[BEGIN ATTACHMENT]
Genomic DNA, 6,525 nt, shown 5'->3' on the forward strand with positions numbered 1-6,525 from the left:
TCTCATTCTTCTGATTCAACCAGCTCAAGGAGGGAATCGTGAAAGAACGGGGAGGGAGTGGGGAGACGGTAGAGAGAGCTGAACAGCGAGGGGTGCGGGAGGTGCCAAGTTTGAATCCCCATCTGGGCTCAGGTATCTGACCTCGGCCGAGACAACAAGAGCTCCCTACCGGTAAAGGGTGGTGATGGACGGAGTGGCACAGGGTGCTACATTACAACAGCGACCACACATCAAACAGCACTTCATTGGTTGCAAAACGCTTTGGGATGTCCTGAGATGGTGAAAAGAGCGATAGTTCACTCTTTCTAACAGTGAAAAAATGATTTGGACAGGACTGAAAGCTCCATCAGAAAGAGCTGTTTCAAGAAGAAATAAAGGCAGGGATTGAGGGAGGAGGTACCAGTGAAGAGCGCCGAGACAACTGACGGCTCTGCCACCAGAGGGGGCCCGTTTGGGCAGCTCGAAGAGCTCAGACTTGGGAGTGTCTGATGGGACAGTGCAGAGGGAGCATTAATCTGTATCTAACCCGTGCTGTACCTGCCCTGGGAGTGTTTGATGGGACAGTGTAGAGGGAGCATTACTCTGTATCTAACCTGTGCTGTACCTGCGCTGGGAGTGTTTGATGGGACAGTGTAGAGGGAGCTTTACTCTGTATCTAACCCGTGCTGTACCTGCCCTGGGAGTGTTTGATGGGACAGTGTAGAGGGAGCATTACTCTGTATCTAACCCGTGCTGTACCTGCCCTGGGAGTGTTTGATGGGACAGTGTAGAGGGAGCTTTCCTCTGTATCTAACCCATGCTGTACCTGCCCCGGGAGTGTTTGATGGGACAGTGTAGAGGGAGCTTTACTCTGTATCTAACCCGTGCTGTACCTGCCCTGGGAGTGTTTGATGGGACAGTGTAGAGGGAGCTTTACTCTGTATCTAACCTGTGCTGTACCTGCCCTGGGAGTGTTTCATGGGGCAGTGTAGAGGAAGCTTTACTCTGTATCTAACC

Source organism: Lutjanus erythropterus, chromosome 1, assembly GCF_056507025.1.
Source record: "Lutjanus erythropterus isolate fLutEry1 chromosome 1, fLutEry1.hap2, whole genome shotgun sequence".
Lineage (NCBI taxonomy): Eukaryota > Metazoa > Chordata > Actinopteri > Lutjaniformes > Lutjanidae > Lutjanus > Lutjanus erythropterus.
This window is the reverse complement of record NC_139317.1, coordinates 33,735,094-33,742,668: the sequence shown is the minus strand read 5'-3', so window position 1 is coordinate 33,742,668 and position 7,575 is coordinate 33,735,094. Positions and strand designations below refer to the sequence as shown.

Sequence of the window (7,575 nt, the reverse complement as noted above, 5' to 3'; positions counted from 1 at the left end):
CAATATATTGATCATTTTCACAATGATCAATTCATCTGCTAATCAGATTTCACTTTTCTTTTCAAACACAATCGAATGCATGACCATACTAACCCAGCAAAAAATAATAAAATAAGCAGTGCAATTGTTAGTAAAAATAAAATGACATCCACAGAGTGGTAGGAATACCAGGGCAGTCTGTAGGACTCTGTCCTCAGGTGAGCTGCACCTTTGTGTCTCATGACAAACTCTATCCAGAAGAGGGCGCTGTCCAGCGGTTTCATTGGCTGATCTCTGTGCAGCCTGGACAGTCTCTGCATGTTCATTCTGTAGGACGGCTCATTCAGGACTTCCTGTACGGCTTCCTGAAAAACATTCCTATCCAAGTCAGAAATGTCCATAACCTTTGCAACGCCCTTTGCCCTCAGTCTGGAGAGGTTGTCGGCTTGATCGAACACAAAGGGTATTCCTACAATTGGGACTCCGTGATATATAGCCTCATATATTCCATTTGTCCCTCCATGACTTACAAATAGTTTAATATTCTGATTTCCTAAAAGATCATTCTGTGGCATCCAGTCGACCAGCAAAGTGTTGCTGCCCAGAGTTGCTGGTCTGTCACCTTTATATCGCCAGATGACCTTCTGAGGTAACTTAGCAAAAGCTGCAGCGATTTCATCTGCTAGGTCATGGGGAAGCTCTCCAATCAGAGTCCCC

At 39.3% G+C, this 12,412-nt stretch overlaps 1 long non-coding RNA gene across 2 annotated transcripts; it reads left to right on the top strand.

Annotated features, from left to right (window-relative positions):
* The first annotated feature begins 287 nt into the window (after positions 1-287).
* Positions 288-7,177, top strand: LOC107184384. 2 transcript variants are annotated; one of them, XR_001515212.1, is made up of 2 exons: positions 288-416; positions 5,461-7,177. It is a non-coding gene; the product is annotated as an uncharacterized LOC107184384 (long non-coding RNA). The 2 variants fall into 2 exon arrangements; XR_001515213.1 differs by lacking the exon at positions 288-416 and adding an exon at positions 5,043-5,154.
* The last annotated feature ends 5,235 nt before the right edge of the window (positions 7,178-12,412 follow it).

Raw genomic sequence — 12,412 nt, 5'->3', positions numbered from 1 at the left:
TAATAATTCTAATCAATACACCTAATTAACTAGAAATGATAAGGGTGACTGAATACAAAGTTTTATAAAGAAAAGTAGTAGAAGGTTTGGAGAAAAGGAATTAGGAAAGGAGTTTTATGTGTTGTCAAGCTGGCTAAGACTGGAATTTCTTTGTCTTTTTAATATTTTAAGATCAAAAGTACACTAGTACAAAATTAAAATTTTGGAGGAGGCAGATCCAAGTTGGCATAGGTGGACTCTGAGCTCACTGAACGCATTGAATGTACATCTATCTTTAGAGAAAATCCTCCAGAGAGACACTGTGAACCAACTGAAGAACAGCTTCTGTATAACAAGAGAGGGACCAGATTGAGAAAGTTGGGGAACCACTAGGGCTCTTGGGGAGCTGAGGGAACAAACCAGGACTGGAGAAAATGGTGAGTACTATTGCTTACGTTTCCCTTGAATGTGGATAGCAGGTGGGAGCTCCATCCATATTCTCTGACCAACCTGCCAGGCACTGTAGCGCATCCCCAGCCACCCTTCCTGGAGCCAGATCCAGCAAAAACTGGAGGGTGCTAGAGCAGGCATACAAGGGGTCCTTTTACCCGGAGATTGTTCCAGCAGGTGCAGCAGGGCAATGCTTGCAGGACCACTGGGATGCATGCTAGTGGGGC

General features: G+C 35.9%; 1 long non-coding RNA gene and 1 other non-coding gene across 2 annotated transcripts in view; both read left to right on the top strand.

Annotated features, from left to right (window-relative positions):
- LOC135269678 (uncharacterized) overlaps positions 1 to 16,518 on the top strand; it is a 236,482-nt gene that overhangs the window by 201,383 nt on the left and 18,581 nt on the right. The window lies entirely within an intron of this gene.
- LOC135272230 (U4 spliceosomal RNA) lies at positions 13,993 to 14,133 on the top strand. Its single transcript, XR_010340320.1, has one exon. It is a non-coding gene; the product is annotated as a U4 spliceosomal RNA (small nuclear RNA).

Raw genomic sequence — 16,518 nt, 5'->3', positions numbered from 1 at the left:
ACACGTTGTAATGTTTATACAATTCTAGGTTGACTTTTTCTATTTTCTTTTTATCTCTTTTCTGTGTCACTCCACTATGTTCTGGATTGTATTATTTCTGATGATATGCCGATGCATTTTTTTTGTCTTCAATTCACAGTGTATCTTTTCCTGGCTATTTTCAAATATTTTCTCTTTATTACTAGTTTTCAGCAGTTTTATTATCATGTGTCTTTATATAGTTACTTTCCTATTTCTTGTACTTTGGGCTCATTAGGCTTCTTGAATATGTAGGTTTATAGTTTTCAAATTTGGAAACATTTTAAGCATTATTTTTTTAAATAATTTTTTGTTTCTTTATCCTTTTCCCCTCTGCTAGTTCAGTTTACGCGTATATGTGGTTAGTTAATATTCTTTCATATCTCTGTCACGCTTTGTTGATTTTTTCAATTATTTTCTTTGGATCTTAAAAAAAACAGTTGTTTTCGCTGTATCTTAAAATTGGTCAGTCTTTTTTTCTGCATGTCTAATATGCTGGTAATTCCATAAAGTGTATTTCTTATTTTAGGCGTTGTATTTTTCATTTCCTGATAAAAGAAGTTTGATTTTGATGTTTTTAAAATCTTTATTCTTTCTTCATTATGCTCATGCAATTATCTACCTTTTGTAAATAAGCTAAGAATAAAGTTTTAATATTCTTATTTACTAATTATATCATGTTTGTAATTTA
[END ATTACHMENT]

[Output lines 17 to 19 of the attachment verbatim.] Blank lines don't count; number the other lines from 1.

Annotated features, from left to right (window-relative positions):
- LOC135269678 (uncharacterized) overlaps positions 1 to 16,518 on the top strand; it is a 236,482-nt gene that overhangs the window by 201,383 nt on the left and 18,581 nt on the right. The window lies entirely within an intron of this gene.
- LOC135272230 (U4 spliceosomal RNA) lies at positions 13,993 to 14,133 on the top strand. Its single transcript, XR_010340320.1, has one exon. It is a non-coding gene; the product is annotated as a U4 spliceosomal RNA (small nuclear RNA).